We wrote a memo a few years ago (you can read it here) where we discussed a weird phenomenon of our times. We were discussing the jobs report and its impact on Fed policy and the theory was this: bad jobs data (i.e., creating fewer jobs) was good for Fed policy and the market. Inversely, a good jobs report was bad for the market. It was a bit of an upside-down argument – good news bad/bad news good.
That’s been true for much of the last two years as the Fed has tried to fight inflation. The more the economy slowed down, the less restrictive the Fed would eventually be.
So that brings us to today. We got some incredibly good news about the economy last week (more on that in a minute) and there is a Fed meeting coming up this week. Will that good news make the Fed less likely to ring the rate cut bell? Let’s take a look.
GDP Surprises to the Upside
The never-ending misses by economists on GDP continued this week…in a big way. On Thursday we got the final GDP data for 2023 and it showed tremendously good news. GDP grew in Q4 by 3.3% and for the full year by 2.5%. That’s a strong improvement from the 1.9% growth we saw in 2022.
The “Wall Street Consensus”, even last week, held that GDP in Q4 would grow by 2%. If you go all the way back to the beginning of the year, the “consensus” was that we would have almost no gain for the full year. To put this in perspective, year-over-year GDP growth is nearly 12% higher than the 25-year average of 2.236%. 2023 was a good year.
Past performance is not indicative of future results.
Inflation Surprises to the Downside
All this economic growth must make it harder for inflation to meet the Fed’s targets, right? Not so much.
We’ve talked at length about the various measures of inflation before – but it’s important to remember that the Fed’s “preferred measure of inflation” is Personal Consumption Expenditures (PCE). More specifically, they really focus on Core PCE (PCE net of food and energy).
The day after we got the GDP data, we got the Core PCE data. Core PCE grew 0.2% month over month and 2.9% year-over-year. While that is still higher than the Fed’s 2% target, what happens if we look at its rate quarter-over-quarter? You’ll see from the chart below that it has been right at the Fed’s pace of 2% for the last six months. We’ve met the Fed’s target – we just haven’t done it for a full year.
Past performance is not indicative of future results.
So, What Does That Mean for the Fed?
This puts us in a bit of a good news/good news position. The economy is chugging right along all while inflation is meeting the Fed’s goals. So, does that mean rate cuts are imminent?
First, let’s get to the market’s expectations because they are changing. In our memo two weeks ago (What If the Consensus is Wrong?), we noted that the market was placing 76.4% odds on the first rate cut happening in March and expected the Fed to cut rates seven times in 2024. Today there is a less than 50% expectation that rate cuts will start in March (vs. 88.1% odds for the May meeting) and the market is pricing in six rate cuts in 2024.
Past performance is (obviously!) not indicative of future results.
So, all this good news has the market less optimistic on rate cuts. Why? Fear. And not fear in the market. But fear at the Fed.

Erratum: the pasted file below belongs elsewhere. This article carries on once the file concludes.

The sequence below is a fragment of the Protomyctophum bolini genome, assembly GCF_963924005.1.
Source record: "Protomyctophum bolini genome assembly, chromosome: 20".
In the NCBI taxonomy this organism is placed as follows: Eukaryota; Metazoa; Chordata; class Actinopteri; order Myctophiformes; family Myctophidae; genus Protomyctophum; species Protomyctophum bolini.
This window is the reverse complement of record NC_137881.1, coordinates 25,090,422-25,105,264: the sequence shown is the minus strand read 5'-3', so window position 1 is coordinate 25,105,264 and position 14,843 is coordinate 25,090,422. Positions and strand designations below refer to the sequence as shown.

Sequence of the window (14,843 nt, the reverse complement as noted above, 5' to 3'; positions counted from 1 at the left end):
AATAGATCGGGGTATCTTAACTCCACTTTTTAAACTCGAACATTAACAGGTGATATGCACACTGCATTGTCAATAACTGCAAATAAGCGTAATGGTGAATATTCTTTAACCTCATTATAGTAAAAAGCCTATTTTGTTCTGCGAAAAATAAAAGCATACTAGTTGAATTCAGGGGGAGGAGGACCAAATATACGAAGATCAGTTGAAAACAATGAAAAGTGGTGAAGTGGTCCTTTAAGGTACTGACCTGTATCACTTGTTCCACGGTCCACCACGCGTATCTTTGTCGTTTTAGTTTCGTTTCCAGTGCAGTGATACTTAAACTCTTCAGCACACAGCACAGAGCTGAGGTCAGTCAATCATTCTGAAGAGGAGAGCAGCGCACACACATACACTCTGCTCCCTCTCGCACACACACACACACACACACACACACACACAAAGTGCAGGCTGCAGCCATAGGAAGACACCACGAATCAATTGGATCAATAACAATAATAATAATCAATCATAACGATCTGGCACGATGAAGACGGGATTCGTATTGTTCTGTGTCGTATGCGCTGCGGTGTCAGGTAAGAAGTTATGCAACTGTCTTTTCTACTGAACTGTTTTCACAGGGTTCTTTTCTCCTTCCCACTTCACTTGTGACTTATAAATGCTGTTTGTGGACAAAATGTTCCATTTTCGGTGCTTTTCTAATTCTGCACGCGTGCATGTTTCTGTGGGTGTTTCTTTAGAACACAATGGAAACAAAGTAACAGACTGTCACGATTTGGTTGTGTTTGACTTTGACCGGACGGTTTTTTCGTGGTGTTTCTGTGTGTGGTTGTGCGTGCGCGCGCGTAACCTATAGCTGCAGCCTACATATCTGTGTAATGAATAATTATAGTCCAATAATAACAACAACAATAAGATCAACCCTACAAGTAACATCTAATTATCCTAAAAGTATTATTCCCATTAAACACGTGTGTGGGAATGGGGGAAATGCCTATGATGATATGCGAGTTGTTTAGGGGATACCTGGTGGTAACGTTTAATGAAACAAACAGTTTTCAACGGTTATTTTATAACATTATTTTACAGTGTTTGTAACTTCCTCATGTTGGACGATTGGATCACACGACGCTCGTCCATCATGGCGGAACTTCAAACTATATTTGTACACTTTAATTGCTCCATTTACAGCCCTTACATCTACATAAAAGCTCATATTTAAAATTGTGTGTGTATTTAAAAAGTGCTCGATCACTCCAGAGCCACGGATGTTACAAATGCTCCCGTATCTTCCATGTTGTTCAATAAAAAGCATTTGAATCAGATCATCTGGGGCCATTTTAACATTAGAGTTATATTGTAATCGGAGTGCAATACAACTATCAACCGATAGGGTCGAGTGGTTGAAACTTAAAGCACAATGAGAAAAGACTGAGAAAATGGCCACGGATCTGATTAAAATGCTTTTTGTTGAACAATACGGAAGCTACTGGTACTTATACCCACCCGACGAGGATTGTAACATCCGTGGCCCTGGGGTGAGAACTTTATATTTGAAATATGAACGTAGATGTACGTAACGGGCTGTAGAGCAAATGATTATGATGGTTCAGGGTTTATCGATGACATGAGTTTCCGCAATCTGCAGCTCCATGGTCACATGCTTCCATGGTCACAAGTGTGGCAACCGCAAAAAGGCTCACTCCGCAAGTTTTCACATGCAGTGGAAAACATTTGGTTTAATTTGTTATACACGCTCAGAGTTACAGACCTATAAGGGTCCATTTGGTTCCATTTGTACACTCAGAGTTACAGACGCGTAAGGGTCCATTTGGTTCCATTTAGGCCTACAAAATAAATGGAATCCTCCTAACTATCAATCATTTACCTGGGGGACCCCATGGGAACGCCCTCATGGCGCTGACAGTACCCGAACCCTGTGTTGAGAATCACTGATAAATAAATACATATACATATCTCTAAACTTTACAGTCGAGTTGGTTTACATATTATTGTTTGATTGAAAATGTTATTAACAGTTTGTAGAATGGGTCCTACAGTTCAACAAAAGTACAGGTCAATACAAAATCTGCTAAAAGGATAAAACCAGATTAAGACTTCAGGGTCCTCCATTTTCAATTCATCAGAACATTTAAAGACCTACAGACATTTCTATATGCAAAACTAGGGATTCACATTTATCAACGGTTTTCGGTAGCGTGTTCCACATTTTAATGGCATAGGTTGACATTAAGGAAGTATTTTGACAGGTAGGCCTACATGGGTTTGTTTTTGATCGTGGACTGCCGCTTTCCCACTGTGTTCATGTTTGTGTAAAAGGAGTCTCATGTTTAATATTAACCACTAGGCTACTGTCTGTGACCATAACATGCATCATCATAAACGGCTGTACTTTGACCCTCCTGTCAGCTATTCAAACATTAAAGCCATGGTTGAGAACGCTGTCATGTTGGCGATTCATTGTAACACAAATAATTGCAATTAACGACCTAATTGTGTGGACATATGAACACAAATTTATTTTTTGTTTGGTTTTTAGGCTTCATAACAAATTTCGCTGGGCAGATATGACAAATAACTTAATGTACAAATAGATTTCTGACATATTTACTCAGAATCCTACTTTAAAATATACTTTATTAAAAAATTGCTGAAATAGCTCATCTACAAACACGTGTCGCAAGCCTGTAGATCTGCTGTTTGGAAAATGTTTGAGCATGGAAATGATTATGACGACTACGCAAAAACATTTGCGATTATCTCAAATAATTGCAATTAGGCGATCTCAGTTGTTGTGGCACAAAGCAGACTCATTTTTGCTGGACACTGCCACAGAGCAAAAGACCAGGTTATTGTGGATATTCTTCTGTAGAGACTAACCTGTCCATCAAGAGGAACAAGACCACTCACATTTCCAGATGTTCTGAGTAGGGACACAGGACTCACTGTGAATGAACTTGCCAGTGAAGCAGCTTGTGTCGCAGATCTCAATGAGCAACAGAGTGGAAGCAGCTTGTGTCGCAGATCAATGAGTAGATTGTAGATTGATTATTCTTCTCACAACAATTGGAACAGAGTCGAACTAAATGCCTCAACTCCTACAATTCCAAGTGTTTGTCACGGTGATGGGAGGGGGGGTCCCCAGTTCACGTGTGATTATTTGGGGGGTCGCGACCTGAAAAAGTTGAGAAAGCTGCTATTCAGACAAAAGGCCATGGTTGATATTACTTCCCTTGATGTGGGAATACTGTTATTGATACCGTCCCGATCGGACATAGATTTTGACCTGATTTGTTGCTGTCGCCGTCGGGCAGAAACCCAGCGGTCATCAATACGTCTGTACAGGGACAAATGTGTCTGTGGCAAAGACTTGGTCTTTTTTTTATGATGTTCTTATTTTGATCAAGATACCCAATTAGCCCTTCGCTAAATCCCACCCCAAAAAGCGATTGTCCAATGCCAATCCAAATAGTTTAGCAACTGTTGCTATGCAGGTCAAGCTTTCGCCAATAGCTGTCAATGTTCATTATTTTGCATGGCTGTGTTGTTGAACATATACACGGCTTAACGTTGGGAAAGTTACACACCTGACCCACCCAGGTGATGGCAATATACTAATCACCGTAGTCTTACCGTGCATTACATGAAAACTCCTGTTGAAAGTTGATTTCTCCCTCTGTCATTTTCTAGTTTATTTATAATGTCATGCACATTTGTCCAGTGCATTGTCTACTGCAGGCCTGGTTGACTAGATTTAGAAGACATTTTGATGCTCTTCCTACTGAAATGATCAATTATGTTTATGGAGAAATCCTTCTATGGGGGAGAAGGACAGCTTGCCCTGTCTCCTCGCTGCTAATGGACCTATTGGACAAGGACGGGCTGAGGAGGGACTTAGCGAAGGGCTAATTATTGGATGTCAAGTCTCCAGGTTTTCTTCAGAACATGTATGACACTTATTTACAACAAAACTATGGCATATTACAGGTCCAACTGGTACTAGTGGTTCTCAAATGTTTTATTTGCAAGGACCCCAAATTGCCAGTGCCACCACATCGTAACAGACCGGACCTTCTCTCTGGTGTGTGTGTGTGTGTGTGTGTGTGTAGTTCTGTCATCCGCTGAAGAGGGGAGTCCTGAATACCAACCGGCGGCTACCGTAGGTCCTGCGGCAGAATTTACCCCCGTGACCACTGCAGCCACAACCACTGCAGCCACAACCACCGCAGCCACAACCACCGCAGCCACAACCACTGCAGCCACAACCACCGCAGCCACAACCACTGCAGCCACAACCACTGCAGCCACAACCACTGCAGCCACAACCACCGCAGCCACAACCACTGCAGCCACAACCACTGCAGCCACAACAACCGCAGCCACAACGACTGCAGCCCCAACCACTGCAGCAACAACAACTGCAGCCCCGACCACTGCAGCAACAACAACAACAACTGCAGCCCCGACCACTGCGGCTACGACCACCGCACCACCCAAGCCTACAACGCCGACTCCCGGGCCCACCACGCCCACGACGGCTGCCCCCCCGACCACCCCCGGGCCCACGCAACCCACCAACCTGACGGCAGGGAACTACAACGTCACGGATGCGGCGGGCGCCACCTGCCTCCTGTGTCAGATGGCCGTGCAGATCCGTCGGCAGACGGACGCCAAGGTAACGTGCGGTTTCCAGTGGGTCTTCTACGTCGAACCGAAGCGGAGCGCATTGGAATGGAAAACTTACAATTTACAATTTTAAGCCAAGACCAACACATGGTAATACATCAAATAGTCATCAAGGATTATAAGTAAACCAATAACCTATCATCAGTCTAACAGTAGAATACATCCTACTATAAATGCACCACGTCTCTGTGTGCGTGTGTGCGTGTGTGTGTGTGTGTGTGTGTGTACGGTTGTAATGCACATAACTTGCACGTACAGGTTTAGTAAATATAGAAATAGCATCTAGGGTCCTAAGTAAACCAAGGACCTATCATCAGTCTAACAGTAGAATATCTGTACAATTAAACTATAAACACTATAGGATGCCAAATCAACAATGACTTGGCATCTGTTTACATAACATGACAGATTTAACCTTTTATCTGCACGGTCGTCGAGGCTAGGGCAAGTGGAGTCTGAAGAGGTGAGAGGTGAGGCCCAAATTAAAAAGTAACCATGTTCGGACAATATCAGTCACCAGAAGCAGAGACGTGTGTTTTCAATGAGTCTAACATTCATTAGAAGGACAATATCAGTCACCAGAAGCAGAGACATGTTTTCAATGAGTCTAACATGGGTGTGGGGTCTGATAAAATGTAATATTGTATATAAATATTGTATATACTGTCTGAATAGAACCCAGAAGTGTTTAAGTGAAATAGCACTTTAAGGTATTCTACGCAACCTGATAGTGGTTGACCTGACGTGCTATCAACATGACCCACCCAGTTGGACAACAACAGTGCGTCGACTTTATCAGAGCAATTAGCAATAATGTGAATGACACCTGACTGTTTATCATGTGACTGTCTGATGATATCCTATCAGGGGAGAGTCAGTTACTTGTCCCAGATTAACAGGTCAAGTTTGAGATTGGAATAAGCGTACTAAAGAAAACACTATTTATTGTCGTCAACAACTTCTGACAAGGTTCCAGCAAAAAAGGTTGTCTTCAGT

What is the Fed afraid of? The 1970’s. As Martin Sandbu of the Financial Times stated in his column “Lies, Damned Lies, and Year-On-Year Inflation Rates”:
“The honest thing to say – if you really want to keep interest rates high – would be that the job is done but could come undone, so it’s better to keep rates high out of an abundance of caution”.
The point here, as Bloomberg columnist John Authers pointed out in Friday’s edition of “Points of Return” is that the Fed fears recreating the “worst central banking experience in modern history”: the Arthur Burns rate hikes – and cuts…and hikes – of the 1970s.
The Burns Fed thought it had rates under control by 1976 and started to cut rates – only to see inflation spike much higher (to nearly 15% by 1980). Their unwillingness to stand pat on rates caused even greater harm.
But this isn’t the 1970s. Our inflation problem was not caused by the systemic issues of going off the gold standard. Instead, it was caused by a worldwide pandemic that has been resolved. And our economy today is much more stable and much more improved relative to what we saw in the mid-1970s.
But that doesn’t mean mankind’s oldest emotion – fear – can’t rule the day at the Fed. They have an amygdala just like investors. And their greatest fear is being remembered in the same breath as the much-reviled Burns’ Fed. They’d rather be Paul Volcker, the great defeater of inflation.
They’ve said as much. Fed Governor Christopher Waller said earlier this month that “the worst thing we could have is if it (inflation) all reverses, and we have already cut”. Raphael Bostic, President of the Atlanta Fed said “I’m expecting it’s going to be bumpy and because of that bumpiness I feel like we’ve got to be careful. We do not want to go on these up and down or a back-and-forth pattern. I want us to be absolutely certain that inflation is where we need it to be before we move too dramatically”.
We’d argue they have it wrong. The “worst thing” isn’t having to raise rates again. The “worst thing” is being too restrictive on rates and driving us into an unnecessary recession.
So, what will Chairman Powell and his crew say this week? We’ll have to wait until Wednesday to find out. But the risk of an over-cautious approach may inject some volatility into the markets in the coming days and weeks.
Everyone keeps talking about a “soft landing”. The runway lights are on. Powell has been cleared for landing. But it won’t be good if he keeps going around and around until the plane runs out of gas. Let’s hope that’s not the message on Wednesday.